Self-service application access and delegated management with Azure Active Directory
Enabling self-service capabilities for end users is a common scenario for enterprise IT. Lots of users, lots of applications, and the person who is best-informed to make access grant decisions may not be the directory administrator. Often the best person to decide who can access an application is a team lead or other delegated administrator. However, it’s the user who uses the app, and the user knows what they need to be able to do their job.
Microsoft recommends that you manage Azure AD using the Azure AD admin center in the Azure portal instead of using the Azure classic portal referenced in this article.
Self-service application access is a feature of Azure Active Directory Premium P1 and P2 licensing that allow directory administrators to:
- Enable users to request access to applications using a “Get more applications” tile in the Azure AD Access Panel
- Set which applications users can request access to
- Set whether or not an approval is required for users to be able to self-assign access to an application
- Set who should approve the requests and manage access for each application
Today this capability is supported for all pre-integrated and custom apps that support federated or password-based single sign-on in the Azure Active Directory application gallery, including apps like Salesforce, Dropbox, Google Apps, and more. This article describes how to:
- Configure self-service application access for end users, including configuring an optional approval workflow
- Delegate access management for specific applications to the most appropriate people in your organization, and enable them to use the Azure AD access panel to approve access requests, directly assign access to selected users, or (optionally) set credentials for application access when password-based single sign-on is configured
Configuring self-service application access
To enable self-service application access and configured which applications can be added or requested by your end users, follow these instructions.
Sign into the Azure classic portal.
Under the Active Directory section, select your directory, then select the Applications tab.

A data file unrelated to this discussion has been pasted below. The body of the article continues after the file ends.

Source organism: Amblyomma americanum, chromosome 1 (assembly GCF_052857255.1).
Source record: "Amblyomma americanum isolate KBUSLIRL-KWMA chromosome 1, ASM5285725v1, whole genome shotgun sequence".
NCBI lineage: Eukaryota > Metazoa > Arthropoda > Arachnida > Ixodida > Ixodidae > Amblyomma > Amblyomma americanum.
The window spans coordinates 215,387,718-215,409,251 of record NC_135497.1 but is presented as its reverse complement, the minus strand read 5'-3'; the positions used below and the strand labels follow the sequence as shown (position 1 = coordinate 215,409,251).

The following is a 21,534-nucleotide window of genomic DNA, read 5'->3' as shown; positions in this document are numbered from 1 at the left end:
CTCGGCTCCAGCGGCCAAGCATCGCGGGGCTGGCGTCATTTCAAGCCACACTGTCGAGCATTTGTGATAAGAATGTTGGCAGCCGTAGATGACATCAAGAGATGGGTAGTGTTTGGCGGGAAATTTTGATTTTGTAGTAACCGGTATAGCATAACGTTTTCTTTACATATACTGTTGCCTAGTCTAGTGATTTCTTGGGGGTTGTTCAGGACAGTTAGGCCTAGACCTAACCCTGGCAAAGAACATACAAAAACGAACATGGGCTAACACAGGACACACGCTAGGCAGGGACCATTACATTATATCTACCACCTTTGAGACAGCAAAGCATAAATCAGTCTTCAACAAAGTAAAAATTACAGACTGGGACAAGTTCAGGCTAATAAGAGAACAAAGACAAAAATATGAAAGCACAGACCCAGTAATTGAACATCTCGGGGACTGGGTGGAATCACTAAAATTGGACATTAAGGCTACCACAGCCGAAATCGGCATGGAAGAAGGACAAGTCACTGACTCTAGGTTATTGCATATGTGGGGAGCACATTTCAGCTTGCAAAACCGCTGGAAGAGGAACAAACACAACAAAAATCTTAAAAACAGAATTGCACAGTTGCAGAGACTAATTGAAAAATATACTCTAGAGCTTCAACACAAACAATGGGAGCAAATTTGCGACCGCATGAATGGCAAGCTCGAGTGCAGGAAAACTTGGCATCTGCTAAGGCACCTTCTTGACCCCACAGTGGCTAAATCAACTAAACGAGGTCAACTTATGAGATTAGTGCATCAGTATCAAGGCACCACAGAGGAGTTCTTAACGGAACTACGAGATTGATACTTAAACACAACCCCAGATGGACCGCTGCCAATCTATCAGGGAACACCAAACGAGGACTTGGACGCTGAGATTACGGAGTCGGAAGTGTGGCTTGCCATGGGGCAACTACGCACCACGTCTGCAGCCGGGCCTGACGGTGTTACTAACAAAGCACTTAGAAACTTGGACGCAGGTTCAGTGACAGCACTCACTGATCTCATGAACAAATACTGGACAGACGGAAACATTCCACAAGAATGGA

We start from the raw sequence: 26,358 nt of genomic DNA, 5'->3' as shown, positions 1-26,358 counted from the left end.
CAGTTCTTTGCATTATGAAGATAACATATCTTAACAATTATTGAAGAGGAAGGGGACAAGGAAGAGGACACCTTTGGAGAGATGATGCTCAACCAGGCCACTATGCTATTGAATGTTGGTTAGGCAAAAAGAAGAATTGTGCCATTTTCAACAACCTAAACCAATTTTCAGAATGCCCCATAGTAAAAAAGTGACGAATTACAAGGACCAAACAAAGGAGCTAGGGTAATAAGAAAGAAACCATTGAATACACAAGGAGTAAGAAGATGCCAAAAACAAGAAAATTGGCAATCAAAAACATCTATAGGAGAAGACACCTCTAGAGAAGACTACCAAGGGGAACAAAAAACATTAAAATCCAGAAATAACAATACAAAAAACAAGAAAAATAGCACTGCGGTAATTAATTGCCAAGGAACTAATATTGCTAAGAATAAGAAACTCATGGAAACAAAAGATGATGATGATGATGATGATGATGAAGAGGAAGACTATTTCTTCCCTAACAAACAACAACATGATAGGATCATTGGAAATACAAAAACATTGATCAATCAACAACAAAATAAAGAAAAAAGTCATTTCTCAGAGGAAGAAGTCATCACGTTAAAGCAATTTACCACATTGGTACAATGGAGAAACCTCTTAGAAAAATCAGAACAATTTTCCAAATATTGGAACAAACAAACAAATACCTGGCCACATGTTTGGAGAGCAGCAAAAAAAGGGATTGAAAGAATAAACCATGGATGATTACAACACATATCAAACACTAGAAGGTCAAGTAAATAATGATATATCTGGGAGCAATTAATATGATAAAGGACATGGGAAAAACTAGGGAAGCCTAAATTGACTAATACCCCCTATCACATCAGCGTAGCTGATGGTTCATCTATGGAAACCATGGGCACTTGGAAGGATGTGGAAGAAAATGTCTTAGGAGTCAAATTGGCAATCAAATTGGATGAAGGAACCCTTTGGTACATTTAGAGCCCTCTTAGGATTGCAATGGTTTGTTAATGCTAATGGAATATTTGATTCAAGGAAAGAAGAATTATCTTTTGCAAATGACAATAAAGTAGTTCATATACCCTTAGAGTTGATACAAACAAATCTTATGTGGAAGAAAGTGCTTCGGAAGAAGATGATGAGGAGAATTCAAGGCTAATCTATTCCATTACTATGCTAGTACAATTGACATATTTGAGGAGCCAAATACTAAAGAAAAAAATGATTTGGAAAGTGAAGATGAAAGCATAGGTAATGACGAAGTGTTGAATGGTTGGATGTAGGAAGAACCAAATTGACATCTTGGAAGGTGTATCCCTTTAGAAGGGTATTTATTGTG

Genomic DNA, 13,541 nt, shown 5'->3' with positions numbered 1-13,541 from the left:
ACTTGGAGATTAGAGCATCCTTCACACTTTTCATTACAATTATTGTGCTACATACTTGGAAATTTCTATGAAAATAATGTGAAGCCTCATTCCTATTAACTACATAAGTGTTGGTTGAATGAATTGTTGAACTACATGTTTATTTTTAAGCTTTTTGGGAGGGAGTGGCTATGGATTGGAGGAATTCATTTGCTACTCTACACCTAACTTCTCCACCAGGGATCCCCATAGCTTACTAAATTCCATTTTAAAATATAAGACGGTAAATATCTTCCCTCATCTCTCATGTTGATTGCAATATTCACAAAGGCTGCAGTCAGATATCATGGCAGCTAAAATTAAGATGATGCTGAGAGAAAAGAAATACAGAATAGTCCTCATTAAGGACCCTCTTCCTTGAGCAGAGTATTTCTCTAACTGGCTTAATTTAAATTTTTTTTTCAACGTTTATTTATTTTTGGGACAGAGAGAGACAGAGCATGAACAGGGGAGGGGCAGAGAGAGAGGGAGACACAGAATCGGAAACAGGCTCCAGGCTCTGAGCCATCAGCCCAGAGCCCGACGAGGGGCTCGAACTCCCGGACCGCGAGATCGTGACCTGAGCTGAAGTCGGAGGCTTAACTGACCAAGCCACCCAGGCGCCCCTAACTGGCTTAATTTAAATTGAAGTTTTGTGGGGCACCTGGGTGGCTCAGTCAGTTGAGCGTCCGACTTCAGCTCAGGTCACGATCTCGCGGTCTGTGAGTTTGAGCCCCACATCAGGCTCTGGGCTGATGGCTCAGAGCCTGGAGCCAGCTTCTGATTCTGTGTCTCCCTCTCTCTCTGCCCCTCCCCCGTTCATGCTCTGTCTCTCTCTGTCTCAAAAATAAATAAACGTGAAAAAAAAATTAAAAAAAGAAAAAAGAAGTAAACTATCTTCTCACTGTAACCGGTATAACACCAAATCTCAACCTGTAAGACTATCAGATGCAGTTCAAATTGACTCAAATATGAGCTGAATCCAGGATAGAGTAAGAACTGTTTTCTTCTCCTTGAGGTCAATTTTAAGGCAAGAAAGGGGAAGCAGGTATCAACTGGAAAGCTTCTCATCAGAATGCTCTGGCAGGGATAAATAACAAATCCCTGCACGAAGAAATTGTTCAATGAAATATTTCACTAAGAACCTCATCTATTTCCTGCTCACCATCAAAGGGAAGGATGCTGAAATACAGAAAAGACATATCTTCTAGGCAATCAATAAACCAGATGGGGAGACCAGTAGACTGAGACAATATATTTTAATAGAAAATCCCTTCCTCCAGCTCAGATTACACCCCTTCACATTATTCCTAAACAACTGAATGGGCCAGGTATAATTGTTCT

Select the Add button, and use the gallery option to select and add an application.
After your app has been added, you’ll get the app Quick Start page. Click Configure Single Sign-On, select the desired single sign-on mode, and save the configuration.
Next, select the Configure tab. To enable users to request access to this app from the Azure AD access panel, set Allow self-service application access to Yes.
To optionally configure an approval workflow for access requests, set Require approval before granting access to Yes. Then one or more approvers can be selected using the Approvers button.
An approver can be any user in the organization with an Azure AD account, and could be responsible for account provisioning, licensing, or any other business process your organization requires before granting access to an app. The approver could even be the group owner of one or more shared account groups, and can assign the users to one of these groups to give them access via a shared account.
If no approval is required, then users instantly get the application added to their Azure AD access panel. If the application has been set up for automatic user provisioning, or has been set up “user-managed” password SSO mode, the user should already have a user account and know the password.
If the application has been configured to use password-based single sign-on, then an option for allowing the approver to set the SSO credentials on behalf of each user is also available. For more information, see the section on delegated access management.
Finally, the Group for Self-Assigned Users shows the name of the group that is used to store the users who have been granted or assigned access to the application. The access approver becomes the owner of this group. If the group name shown does not exist, it is created automatically. Optionally the group name can be set to the name of an existing group.
To save the configuration, click Save at the bottom of the screen. Now users can to request access to this app from the access panel.
To try the end-user experience, sign into your organization’s Azure AD access panel at https://myapps.microsoft.com, preferably using a different account that isn’t an app approver.